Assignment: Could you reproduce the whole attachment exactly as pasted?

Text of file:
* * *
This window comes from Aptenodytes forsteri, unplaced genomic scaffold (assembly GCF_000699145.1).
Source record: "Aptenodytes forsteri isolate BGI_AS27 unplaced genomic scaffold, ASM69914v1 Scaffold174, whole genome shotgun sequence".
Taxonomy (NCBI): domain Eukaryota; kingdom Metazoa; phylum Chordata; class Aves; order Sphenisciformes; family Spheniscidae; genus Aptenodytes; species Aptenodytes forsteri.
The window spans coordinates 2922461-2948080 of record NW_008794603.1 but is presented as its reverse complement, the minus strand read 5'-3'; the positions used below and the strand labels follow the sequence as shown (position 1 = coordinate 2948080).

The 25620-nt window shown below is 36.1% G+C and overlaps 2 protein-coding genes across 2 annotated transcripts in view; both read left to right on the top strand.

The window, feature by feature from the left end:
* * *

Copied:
This window comes from Aptenodytes forsteri, unplaced genomic scaffold (assembly GCF_000699145.1).
Source record: "Aptenodytes forsteri isolate BGI_AS27 unplaced genomic scaffold, ASM69914v1 Scaffold174, whole genome shotgun sequence".
Taxonomy (NCBI): domain Eukaryota; kingdom Metazoa; phylum Chordata; class Aves; order Sphenisciformes; family Spheniscidae; genus Aptenodytes; species Aptenodytes forsteri.
The window spans coordinates 2922461-2948080 of record NW_008794603.1 but is presented as its reverse complement, the minus strand read 5'-3'; the positions used below and the strand labels follow the sequence as shown (position 1 = coordinate 2948080).

The 25620-nt window shown below is 36.1% G+C and overlaps 2 protein-coding genes across 2 annotated transcripts in view; both read left to right on the top strand.

The window, feature by feature from the left end: